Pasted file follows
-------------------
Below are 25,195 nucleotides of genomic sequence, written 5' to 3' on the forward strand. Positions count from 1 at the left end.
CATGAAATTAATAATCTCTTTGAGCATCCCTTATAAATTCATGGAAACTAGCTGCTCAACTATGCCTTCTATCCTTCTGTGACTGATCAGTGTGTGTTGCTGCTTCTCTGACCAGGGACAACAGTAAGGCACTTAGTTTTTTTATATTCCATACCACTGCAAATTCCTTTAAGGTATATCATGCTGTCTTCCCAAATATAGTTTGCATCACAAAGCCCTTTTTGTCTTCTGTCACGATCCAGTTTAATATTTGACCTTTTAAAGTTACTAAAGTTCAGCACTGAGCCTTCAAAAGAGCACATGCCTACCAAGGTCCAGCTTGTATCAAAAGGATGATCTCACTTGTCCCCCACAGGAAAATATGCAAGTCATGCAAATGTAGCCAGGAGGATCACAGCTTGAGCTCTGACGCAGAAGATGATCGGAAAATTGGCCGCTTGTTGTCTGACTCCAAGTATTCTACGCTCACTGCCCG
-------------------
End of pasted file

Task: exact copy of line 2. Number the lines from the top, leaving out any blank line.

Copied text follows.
CATGAAATTAATAATCTCTTTGAGCATCCCTTATAAATTCATGGAAACTAGCTGCTCAACTATGCCTTCTATCCTTCTGTGACTGATCAGTGTGTGTTGCTGCTTCTCTGACCAGGGACAACAGTAAGGCACTTAGTTTTTTTATATTCCATACCACTGCAAATTCCTTTAAGGTATATCATGCTGTCTTCCCAAATATAGTTTGCATCACAAAGCCCTTTTTGTCTTCTGTCACGATCCAGTTTAATATTTGACCTTTTAAAGTTACTAAAGTTCAGCACTGAGCCTTCAAAAGAGCACATGCCTACCAAGGTCCAGCTTGTATCAAAAGGATGATCTCACTTGTCCCCCACAGGAAAATATGCAAGTCATGCAAATGTAGCCAGGAGGATCACAGCTTGAGCTCTGACGCAGAAGATGATCGGAAAATTGGCCGCTTGTTGTCTGACTCCAAGTATTCTACGCTCACTGCCCG